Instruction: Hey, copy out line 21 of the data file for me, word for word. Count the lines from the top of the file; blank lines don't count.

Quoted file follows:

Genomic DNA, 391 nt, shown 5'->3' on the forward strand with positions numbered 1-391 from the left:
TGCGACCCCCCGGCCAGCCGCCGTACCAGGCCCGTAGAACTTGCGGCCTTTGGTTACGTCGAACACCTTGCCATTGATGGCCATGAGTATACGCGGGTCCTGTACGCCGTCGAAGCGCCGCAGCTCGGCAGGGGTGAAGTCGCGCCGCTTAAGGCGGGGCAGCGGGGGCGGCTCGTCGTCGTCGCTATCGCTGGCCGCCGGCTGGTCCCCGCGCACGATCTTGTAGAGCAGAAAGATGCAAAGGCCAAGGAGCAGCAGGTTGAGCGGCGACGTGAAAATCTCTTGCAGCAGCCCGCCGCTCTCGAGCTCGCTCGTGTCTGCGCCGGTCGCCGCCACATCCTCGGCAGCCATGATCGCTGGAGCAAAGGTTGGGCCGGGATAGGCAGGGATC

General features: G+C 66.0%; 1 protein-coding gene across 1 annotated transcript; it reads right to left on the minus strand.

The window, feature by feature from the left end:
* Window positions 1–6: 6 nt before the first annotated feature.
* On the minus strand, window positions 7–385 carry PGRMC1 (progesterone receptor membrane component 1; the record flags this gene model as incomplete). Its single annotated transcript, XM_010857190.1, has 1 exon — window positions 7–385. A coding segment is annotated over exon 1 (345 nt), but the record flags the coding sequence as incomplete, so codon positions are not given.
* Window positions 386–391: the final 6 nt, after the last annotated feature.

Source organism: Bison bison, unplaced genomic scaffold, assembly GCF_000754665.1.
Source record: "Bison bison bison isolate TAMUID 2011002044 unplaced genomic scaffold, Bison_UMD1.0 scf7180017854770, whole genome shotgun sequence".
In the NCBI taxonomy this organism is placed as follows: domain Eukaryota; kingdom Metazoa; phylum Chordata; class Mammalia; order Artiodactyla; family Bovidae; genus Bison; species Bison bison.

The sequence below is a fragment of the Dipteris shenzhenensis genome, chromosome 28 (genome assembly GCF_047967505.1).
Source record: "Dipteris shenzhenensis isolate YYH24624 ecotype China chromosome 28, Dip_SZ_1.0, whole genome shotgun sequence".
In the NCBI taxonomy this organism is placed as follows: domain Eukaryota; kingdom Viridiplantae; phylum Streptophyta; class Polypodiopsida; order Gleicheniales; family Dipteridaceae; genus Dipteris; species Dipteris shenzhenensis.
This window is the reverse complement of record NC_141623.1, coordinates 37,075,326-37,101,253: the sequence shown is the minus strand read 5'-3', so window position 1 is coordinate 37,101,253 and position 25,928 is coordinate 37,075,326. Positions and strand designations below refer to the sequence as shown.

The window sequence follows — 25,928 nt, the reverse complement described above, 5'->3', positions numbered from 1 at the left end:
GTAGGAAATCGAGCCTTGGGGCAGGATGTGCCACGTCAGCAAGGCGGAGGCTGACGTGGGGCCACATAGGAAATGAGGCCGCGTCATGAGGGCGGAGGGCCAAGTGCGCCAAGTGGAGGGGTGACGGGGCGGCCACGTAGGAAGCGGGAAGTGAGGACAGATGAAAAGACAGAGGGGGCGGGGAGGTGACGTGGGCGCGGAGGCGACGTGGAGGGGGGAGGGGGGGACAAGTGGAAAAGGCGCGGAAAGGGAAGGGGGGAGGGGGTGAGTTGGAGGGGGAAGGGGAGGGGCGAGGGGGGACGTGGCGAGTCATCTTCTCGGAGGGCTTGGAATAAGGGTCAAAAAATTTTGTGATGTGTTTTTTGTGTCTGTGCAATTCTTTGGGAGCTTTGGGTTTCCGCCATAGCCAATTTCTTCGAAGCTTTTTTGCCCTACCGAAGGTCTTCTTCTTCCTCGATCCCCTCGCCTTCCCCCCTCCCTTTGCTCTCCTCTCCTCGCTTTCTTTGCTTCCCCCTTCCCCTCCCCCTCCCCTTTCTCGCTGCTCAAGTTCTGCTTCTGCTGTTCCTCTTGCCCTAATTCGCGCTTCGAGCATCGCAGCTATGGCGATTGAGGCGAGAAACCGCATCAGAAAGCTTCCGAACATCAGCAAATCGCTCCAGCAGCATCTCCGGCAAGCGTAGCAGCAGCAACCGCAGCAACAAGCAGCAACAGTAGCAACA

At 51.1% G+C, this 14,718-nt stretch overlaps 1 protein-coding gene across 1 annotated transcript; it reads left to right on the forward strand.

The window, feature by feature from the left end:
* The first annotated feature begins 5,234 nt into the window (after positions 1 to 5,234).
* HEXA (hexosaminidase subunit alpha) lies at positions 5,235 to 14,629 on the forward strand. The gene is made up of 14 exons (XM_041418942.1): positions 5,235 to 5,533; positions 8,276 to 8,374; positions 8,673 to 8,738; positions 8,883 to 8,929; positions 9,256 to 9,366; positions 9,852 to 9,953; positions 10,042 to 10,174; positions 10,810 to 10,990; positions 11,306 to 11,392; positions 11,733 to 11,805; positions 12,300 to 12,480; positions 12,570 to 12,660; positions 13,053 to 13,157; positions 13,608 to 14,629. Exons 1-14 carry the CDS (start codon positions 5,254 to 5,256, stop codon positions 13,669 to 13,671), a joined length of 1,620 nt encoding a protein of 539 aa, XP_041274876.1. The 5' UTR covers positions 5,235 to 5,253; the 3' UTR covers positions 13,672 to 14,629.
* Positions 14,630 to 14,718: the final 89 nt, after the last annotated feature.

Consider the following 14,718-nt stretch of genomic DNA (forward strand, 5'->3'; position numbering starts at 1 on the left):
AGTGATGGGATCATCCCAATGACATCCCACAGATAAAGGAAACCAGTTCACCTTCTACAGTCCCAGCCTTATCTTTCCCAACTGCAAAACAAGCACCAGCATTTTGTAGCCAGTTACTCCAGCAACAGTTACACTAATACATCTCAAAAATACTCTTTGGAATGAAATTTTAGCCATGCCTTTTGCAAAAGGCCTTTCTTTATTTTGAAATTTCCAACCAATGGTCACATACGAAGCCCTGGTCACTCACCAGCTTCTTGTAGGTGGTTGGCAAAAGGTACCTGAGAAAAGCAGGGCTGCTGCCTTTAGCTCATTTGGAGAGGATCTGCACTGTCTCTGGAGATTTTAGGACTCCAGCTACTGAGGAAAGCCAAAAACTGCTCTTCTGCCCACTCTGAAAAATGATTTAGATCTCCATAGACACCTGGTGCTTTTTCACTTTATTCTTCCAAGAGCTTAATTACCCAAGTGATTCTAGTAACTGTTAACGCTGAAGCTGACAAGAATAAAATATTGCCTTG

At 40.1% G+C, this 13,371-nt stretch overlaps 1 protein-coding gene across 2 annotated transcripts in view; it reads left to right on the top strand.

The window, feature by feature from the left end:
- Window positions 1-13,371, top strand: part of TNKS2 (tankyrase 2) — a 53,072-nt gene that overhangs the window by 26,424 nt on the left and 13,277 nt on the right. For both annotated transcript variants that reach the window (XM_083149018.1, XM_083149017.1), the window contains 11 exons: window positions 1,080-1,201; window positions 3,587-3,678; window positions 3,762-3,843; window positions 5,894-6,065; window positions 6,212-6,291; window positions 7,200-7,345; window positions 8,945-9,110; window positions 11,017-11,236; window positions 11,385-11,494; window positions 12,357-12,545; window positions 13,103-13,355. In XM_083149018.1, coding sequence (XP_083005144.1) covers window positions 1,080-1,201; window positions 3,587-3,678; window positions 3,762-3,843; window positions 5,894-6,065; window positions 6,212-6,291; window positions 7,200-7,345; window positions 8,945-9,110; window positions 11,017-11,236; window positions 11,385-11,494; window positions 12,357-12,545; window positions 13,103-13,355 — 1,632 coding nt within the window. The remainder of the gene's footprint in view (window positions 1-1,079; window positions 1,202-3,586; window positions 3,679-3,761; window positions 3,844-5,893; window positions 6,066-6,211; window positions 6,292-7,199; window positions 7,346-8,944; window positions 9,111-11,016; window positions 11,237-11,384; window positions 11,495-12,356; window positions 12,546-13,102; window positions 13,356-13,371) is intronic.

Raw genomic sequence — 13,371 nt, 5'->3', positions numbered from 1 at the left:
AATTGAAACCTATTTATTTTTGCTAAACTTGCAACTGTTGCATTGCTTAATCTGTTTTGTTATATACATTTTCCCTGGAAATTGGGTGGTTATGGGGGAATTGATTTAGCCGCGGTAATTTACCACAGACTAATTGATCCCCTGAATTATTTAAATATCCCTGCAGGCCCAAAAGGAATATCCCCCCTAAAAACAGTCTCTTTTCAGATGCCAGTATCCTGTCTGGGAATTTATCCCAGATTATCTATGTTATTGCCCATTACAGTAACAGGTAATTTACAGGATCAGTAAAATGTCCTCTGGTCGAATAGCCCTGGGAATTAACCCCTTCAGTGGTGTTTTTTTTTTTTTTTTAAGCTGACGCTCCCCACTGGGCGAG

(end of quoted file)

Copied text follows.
* Positions 14,630 to 14,718: the final 89 nt, after the last annotated feature.